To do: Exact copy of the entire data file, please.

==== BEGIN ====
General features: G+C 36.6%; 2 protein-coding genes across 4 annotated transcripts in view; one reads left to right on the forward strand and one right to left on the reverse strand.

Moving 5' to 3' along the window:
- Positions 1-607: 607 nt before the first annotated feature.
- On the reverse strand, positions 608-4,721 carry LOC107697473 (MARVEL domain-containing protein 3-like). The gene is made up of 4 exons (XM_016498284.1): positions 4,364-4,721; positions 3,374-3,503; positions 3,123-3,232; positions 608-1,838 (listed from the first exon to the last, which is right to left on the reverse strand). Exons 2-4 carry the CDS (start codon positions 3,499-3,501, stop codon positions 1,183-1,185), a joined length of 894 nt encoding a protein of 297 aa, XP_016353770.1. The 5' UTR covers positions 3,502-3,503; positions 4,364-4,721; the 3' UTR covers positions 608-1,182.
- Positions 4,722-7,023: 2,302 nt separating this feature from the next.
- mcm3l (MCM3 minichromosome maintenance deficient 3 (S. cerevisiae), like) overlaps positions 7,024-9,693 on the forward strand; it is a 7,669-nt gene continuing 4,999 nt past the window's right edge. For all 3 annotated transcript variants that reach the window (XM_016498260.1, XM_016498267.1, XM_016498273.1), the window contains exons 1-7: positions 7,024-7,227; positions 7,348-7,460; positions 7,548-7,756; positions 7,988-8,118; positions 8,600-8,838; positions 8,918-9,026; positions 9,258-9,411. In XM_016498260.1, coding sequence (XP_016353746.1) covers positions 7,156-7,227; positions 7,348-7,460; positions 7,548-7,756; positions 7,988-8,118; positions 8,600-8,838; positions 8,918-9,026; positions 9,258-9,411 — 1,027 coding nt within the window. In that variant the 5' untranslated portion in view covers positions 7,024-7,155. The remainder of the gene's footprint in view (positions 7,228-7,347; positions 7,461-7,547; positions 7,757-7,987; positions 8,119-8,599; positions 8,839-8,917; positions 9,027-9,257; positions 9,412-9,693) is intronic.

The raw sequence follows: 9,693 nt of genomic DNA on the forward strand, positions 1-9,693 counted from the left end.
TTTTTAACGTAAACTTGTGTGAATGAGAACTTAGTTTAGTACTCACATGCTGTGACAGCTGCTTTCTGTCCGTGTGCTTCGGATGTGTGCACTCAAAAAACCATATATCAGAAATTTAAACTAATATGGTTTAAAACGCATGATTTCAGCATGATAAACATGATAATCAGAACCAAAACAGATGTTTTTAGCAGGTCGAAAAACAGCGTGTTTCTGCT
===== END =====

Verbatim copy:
General features: G+C 36.6%; 2 protein-coding genes across 4 annotated transcripts in view; one reads left to right on the forward strand and one right to left on the reverse strand.

Moving 5' to 3' along the window:
- Positions 1-607: 607 nt before the first annotated feature.
- On the reverse strand, positions 608-4,721 carry LOC107697473 (MARVEL domain-containing protein 3-like). The gene is made up of 4 exons (XM_016498284.1): positions 4,364-4,721; positions 3,374-3,503; positions 3,123-3,232; positions 608-1,838 (listed from the first exon to the last, which is right to left on the reverse strand). Exons 2-4 carry the CDS (start codon positions 3,499-3,501, stop codon positions 1,183-1,185), a joined length of 894 nt encoding a protein of 297 aa, XP_016353770.1. The 5' UTR covers positions 3,502-3,503; positions 4,364-4,721; the 3' UTR covers positions 608-1,182.
- Positions 4,722-7,023: 2,302 nt separating this feature from the next.
- mcm3l (MCM3 minichromosome maintenance deficient 3 (S. cerevisiae), like) overlaps positions 7,024-9,693 on the forward strand; it is a 7,669-nt gene continuing 4,999 nt past the window's right edge. For all 3 annotated transcript variants that reach the window (XM_016498260.1, XM_016498267.1, XM_016498273.1), the window contains exons 1-7: positions 7,024-7,227; positions 7,348-7,460; positions 7,548-7,756; positions 7,988-8,118; positions 8,600-8,838; positions 8,918-9,026; positions 9,258-9,411. In XM_016498260.1, coding sequence (XP_016353746.1) covers positions 7,156-7,227; positions 7,348-7,460; positions 7,548-7,756; positions 7,988-8,118; positions 8,600-8,838; positions 8,918-9,026; positions 9,258-9,411 — 1,027 coding nt within the window. In that variant the 5' untranslated portion in view covers positions 7,024-7,155. The remainder of the gene's footprint in view (positions 7,228-7,347; positions 7,461-7,547; positions 7,757-7,987; positions 8,119-8,599; positions 8,839-8,917; positions 9,027-9,257; positions 9,412-9,693) is intronic.

The raw sequence follows: 9,693 nt of genomic DNA on the forward strand, positions 1-9,693 counted from the left end.
TTTTTAACGTAAACTTGTGTGAATGAGAACTTAGTTTAGTACTCACATGCTGTGACAGCTGCTTTCTGTCCGTGTGCTTCGGATGTGTGCACTCAAAAAACCATATATCAGAAATTTAAACTAATATGGTTTAAAACGCATGATTTCAGCATGATAAACATGATAATCAGAACCAAAACAGATGTTTTTAGCAGGTCGAAAAACAGCGTGTTTCTGCT